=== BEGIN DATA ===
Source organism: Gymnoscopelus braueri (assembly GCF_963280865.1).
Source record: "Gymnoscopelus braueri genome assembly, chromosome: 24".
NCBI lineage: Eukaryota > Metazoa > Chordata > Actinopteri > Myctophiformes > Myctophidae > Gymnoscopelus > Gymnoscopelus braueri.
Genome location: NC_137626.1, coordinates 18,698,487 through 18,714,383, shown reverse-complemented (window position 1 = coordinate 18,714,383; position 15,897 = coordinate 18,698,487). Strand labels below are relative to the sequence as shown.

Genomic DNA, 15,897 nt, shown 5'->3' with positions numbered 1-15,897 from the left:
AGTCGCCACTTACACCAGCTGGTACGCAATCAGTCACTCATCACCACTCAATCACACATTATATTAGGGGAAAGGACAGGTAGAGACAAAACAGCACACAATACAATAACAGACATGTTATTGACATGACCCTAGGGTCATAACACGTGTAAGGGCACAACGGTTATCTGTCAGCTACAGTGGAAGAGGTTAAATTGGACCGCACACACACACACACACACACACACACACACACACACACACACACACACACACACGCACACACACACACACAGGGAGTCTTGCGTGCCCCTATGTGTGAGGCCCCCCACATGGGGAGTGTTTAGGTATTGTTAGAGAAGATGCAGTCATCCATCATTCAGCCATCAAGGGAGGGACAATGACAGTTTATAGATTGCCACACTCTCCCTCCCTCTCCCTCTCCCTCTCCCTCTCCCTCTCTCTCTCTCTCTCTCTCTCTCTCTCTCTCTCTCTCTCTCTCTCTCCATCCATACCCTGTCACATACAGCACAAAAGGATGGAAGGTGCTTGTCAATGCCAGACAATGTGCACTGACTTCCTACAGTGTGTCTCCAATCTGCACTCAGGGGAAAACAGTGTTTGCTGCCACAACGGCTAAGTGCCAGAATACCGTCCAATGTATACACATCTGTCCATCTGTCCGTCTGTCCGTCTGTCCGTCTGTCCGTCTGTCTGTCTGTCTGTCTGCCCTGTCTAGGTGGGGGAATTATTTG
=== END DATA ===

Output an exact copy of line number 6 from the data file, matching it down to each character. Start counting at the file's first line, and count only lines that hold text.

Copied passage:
AGTCGCCACTTACACCAGCTGGTACGCAATCAGTCACTCATCACCACTCAATCACACATTATATTAGGGGAAAGGACAGGTAGAGACAAAACAGCACACAATACAATAACAGACATGTTATTGACATGACCCTAGGGTCATAACACGTGTAAGGGCACAACGGTTATCTGTCAGCTACAGTGGAAGAGGTTAAATTGGACCGCACACACACACACACACACACACACACACACACACACACACACACACACACACACGCACACACACACACACAGGGAGTCTTGCGTGCCCCTATGTGTGAGGCCCCCCACATGGGGAGTGTTTAGGTATTGTTAGAGAAGATGCAGTCATCCATCATTCAGCCATCAAGGGAGGGACAATGACAGTTTATAGATTGCCACACTCTCCCTCCCTCTCCCTCTCCCTCTCCCTCTCCCTCTCTCTCTCTCTCTCTCTCTCTCTCTCTCTCTCTCTCTCTCTCTCTCCATCCATACCCTGTCACATACAGCACAAAAGGATGGAAGGTGCTTGTCAATGCCAGACAATGTGCACTGACTTCCTACAGTGTGTCTCCAATCTGCACTCAGGGGAAAACAGTGTTTGCTGCCACAACGGCTAAGTGCCAGAATACCGTCCAATGTATACACATCTGTCCATCTGTCCGTCTGTCCGTCTGTCCGTCTGTCCGTCTGTCTGTCTGTCTGTCTGCCCTGTCTAGGTGGGGGAATTATTTG